Here is a quick entertaining radio podcast which discusses the 7 basic elements of a sale. It’s entertaining an informative!
This quick 50 second marketing video completes the series of the 4 marketing questions every marketing plan should answer. These questions should also be answered on every website.
This is better than the Small Business Administration’s statistics that 90% of all business opened each year will not be in business within one year. But we have found, sitting at at the helm of the industry is that 3D Printing Failures are not that far behind.
The most common reason, is that many entrepreneurs are idea people, and what is often missing is strong marketing and sales. In hundreds of meetings with 3D Printing start ups, we often find then concentrating on their differentiators, and not necessarily their customers.
The Association of 3D Printing stands behind the entrepreneurs who created an online business 3D Printing course, which can be found at http://3dprintingmba.com. This course is about business, not how to print.
If you look closely, you’ll see some of the Association’s content there as well. At $97, it’s a bargain.
AREVO has just announced that it has received a $7 million Series A round of funding led by Menlo Park-based venture capital firm Khosla Ventures. Khosla Ventures currently manages more than $1.3 billion of investor capital for startups and early stage companies developing products for internet technology, advanced computing, clean technology and mobile technologies, and is one of the five largest active investors in the commercial space sector.
As part of the investment, venture partner at Khosla Ventures Vijit Sabnis will be joining the AREVO Board of Directors, where he well help guide the young company.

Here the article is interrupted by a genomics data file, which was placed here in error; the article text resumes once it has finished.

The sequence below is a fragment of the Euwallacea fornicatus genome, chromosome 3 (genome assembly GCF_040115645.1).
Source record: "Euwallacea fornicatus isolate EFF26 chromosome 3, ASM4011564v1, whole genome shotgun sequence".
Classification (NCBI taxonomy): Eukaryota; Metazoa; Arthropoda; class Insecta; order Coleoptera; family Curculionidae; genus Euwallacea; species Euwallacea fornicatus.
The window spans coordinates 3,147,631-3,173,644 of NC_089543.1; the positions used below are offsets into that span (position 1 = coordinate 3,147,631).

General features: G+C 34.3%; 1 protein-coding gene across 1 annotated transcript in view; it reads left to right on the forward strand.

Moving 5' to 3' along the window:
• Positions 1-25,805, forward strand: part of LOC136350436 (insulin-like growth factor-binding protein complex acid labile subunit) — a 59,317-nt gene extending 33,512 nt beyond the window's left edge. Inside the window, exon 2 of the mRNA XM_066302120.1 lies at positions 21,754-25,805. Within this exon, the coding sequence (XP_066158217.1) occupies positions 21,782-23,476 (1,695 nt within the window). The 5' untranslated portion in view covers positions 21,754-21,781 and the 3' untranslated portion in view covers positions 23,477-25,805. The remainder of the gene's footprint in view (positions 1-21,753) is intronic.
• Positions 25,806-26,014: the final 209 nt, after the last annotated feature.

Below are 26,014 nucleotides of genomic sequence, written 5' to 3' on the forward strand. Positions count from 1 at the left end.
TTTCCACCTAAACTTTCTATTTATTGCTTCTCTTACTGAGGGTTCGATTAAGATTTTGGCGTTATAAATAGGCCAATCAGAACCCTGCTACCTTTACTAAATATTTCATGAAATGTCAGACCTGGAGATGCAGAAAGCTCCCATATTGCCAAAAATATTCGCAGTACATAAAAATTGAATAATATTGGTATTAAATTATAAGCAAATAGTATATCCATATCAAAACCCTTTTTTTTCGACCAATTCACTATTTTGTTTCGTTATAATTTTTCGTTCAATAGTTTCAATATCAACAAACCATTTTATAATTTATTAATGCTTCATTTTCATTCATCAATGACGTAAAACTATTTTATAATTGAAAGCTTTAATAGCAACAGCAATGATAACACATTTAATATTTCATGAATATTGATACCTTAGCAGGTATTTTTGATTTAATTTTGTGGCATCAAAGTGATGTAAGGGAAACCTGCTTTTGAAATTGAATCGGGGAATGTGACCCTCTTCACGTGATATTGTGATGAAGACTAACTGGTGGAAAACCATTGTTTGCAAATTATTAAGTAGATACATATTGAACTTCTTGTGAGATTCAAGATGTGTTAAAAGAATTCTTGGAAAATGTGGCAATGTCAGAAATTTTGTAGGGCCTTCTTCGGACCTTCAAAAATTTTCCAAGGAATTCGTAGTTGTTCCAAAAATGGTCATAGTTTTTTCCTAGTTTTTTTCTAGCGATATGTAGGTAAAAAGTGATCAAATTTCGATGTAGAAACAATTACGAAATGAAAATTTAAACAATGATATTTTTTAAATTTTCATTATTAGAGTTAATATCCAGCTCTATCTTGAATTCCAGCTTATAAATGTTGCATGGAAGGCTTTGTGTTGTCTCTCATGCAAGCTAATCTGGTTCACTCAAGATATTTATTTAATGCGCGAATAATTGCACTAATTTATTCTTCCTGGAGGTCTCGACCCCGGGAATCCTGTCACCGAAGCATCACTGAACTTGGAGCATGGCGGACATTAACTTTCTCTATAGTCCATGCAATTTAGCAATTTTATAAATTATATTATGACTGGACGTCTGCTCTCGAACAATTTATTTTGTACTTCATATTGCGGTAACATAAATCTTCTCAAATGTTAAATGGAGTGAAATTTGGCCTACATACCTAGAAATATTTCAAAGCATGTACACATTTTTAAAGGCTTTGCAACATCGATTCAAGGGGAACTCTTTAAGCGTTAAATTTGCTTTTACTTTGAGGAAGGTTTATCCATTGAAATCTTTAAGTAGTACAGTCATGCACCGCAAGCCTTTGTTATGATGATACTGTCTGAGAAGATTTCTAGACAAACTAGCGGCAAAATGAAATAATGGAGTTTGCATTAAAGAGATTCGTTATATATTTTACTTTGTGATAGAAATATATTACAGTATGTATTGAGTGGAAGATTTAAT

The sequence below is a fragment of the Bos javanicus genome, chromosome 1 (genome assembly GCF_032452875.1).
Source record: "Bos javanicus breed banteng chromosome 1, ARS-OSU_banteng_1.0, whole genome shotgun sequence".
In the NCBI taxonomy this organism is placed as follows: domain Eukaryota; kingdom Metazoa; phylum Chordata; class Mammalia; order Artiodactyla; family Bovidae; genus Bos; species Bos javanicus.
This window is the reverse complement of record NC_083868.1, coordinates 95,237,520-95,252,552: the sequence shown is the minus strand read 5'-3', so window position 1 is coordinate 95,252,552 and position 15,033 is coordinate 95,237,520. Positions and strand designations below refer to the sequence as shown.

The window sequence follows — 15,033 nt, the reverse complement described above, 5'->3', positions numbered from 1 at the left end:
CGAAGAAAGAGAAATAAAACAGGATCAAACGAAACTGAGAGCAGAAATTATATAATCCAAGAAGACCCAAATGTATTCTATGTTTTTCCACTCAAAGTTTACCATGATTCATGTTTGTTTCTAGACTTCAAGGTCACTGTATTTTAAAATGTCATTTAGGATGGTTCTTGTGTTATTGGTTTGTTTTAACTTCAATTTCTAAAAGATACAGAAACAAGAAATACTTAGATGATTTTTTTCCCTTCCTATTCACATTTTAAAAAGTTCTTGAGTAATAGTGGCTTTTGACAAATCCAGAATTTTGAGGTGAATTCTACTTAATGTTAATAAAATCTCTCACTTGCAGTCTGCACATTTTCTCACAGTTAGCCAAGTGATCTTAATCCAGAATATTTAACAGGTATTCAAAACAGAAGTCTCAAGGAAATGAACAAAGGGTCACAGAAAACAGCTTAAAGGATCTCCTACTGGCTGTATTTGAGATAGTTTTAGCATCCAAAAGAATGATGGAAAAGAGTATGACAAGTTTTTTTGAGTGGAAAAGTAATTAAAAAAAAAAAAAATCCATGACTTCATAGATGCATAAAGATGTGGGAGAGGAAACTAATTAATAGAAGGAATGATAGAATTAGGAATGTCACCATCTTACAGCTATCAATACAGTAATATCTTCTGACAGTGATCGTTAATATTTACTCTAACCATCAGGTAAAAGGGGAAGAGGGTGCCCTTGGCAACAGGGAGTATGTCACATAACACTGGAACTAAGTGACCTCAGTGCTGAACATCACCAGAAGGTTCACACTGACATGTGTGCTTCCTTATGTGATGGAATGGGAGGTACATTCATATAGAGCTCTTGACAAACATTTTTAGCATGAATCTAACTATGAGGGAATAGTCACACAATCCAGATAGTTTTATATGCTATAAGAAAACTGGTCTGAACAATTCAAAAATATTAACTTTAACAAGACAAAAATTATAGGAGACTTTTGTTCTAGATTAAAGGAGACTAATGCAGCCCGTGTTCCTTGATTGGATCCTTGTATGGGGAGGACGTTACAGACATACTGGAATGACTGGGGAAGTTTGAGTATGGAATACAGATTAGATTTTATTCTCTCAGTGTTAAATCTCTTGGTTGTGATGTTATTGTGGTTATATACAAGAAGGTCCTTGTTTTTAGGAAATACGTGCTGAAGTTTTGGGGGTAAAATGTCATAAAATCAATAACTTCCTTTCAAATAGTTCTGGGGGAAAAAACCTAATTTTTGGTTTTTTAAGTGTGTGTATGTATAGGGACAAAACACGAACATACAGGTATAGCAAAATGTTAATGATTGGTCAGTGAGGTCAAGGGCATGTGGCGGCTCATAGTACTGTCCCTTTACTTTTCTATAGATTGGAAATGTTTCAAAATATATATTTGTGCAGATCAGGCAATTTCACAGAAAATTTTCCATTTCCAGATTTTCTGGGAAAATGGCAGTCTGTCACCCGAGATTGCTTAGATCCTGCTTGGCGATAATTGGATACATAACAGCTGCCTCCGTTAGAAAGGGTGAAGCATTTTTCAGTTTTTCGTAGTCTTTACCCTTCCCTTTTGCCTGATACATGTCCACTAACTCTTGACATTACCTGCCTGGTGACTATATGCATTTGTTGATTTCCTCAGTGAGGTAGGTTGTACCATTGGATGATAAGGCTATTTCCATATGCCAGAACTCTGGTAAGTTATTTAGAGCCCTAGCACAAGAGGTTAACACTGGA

AREVO is primarily known for their line of next-generation 3D printing composite materials, their six-axis 3D printing platform and their cloud-based software that optimizes composite material deposition to maximize durability. The company also recently won the first Autodesk REAL Deal Startup competition, which focuses on the development of technologies that seamlessly combine hardware and software applications to create an ecosystem of converging 3D technologies. It was AREVO’s composite materials that stood out in the competition.
They are up to five times stronger than many titanium-based materials, and the software that helps orientate the materials’ carbon fibers into microscale structures that produce some of the highest strength-to-weight ratio in the industry.
From How to 3D Print Money
This chapter looks at the myths of 3D printing. Radio was criticized when it began. TV was seen as the work of the devil. The Internet was referred to as snake oil. Every new development, going back even before the days of a horseless carriage was fought, critiqued, condemned, and dismissed by many. Movie buffs felt talkies would never catch on. 3D printing is no different. In the next chapter we will dispel many of these myths.